In writing a comment for Mr Gonzalez’s post about his plans to use iPads in Science, I did a little google search on iPad’s wifi issues because, to be honest, I don’t trust iPad’s network connection enough yet to use it in a classroom.
I was surprised to see, at the bottom of the first search page a link written by someone from my professional learning community – Chris Parsons.
At first I thought, Cool! Look, it’s Chris! Then I noticed the fine print by the article title:
Beta – My Social Circle – My Social Content.
connected via twitter.com
Has anyone else noticed this in their google searches?
I’m going back and forth from this is cool, to this is creepy.
On the same note, Google street view has a view of the front of my parents’ house, with my mom in it. She’s standing in their garage. Again, cool? creepy?
I’m very cool with all of it. I can’t tell you how many times my Droid phone (with Google Maps and Navigation) has saved me from hours of driving around trying to find something. As a visual person, it really helps me to see the buildings.
Now, if you think it’s creepy… I get that viewpoint. But, they aren’t breaking any privacy laws. If it was a live view and you could see inside your parent’s home (by the way, it is a lovely home) — well, that would be going to far. I also think it’s super funny how many people think it is a live view. :)
GPS technology is getting incredibly accurate. It will be accurate to just a few FEET in the next year. They are adding positioning satellites. So that means a plane can land itself. Yep. The GPS will be so accurate that the plane would be able to land on auto pilot. That’s cool and pretty useful. Anyway, you can tell I get geeked out by such things! Sorry.
@David Duez, I’m caught in between the cool and the creepy. It’s definitely cool that my mom is somehow catalogued in Google’s mapping database – ironically cool in that she so doesn’t get technology!
The creepy factor doesn’t have to do with the breaking of laws, just the skin crawly creepiness of programs, not people, but programs that seemingly ‘know’ me and my circle of friends.
At the same time, participating in the online world is so not private, anyone who comes to my blog or follows my twitter feed can tell that Chris (example from the original post) and I share our thoughts on many subjects. It was somehow unsettling to see Google mining my personal (though not personal, what a hall of illusions these Internets are!) data to create personalized search results based on the fact that we share ideas or, rather, that we are ‘friends’ or ‘contacts’ or ‘followers’ in some online social network somewhere.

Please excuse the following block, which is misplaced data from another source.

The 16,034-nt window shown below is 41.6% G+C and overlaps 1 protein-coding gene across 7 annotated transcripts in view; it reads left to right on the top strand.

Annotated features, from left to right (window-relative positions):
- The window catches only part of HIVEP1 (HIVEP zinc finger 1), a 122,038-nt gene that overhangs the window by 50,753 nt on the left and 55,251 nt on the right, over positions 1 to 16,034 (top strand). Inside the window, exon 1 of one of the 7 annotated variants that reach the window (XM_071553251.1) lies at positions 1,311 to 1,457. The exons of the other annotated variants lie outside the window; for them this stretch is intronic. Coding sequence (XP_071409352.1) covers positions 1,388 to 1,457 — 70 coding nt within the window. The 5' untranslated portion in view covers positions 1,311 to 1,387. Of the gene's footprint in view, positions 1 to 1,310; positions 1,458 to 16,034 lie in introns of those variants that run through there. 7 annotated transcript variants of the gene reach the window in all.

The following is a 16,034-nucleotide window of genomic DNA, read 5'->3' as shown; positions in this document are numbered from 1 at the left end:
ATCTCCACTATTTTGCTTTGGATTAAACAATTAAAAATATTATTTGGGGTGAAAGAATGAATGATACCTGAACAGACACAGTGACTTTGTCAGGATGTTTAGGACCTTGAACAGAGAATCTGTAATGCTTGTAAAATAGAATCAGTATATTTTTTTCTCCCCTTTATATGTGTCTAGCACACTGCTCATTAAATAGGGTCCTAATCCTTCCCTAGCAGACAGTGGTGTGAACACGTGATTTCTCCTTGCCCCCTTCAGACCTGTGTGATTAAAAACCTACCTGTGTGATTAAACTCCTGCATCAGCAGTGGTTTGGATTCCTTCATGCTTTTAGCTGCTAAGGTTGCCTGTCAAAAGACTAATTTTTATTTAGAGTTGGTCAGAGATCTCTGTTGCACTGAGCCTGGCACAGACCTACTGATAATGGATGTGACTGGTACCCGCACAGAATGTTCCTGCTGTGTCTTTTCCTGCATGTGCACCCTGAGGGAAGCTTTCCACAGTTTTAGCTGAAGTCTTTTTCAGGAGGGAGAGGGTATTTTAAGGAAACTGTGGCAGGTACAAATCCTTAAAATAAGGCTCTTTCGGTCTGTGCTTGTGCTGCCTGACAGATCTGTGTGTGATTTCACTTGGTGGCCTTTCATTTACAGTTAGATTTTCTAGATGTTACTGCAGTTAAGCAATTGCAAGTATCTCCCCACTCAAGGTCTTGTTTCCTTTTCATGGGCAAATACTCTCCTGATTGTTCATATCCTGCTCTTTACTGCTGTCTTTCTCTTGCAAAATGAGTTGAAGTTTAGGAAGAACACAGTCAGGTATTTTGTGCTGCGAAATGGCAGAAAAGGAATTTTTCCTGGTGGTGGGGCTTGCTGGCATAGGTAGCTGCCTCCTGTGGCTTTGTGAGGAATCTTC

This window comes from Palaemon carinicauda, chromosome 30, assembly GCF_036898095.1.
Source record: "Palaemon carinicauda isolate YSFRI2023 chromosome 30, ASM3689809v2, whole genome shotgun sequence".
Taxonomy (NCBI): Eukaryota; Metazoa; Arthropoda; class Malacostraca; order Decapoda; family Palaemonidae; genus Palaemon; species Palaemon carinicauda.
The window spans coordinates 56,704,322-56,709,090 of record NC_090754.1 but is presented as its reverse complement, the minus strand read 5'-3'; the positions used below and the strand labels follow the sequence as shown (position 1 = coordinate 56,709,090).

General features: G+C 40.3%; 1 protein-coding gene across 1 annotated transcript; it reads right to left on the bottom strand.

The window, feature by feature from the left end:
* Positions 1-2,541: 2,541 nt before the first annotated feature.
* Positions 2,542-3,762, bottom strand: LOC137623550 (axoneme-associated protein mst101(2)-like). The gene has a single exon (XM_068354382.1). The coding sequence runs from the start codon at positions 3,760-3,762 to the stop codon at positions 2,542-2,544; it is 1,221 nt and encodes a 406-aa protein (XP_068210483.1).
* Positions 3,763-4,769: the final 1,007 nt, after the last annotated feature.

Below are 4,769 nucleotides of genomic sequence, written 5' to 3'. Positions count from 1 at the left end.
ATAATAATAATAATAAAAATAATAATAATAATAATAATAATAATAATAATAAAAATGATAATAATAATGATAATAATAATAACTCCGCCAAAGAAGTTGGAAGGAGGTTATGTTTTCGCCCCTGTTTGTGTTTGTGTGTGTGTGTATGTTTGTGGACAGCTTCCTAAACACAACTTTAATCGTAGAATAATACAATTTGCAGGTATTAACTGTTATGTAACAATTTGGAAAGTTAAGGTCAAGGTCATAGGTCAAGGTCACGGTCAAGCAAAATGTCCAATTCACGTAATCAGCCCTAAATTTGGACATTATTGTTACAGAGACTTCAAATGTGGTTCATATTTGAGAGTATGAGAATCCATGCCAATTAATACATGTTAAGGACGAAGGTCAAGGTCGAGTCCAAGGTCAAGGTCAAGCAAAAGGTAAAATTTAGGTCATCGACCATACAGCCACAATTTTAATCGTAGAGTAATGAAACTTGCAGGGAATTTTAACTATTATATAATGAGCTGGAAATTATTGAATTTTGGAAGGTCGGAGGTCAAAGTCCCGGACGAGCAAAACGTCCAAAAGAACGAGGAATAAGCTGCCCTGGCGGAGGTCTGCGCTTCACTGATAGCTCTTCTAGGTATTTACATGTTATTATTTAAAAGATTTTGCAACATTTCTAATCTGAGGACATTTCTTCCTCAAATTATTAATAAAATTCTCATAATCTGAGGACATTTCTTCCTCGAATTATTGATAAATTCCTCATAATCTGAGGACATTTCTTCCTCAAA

I guess what makes it creepy/cool is dependent on whether you know that you opted in for the service (assuming that you did) and the ease of opting out of the personalization service (should you choose to). Opting someone into something, often by offering new services and carrying over old preferences to opt you into those new services, can be problematic when done inelegantly.
I firmly maintain that services you sign up to should, by default, require their customers to opt-in to new services OR provide very obvious, upfront, opt-out prior to the service beginning. Such opt-outs should NOT be hidden away on a corporate website but should be delivered to the email account/social media account that you’ve used to sign up for the initial version of the service.
No idea if you intentionally opted into this or not; I haven’t seen it, suggesting that I didn’t opt in or it hasn’t been deployed in my area yet.
@Christopher Parsons, Nope, did not opt in. From what I can tell, if you have a google profile and have any social links tied to it (twitter, facebook, etc…) it happens automatically.
You’re right, ‘twould have been decent to have an opt in option. If it really bugs me, I guess my option is to cancel that google profile.
What about google’s satellites and street view though? My mom was definitely not consulted on that one, the luddite that she is :)
Honestly, I think the problem is that it’s cool AND creepy… it’s a freedom/information exchange, you have to choose the amount of freedom you let go for the amount of info you get. Difficult choice I think
@LaurenceB, is it even about letting go of freedom or is letting go of the notion of an online privacy? We are all open out here!
A few years ago I chose to go open – changing my online user name from Harmonica Goldfish to Tracy Rosen, my real name. The more I wrote about things that were important to me, the more I felt like a fraud behind the pseudonym.
I am all for openness online. Still get a bit of a chill when I see my own data being manipulated by programs though!
1 Trackback or Pingback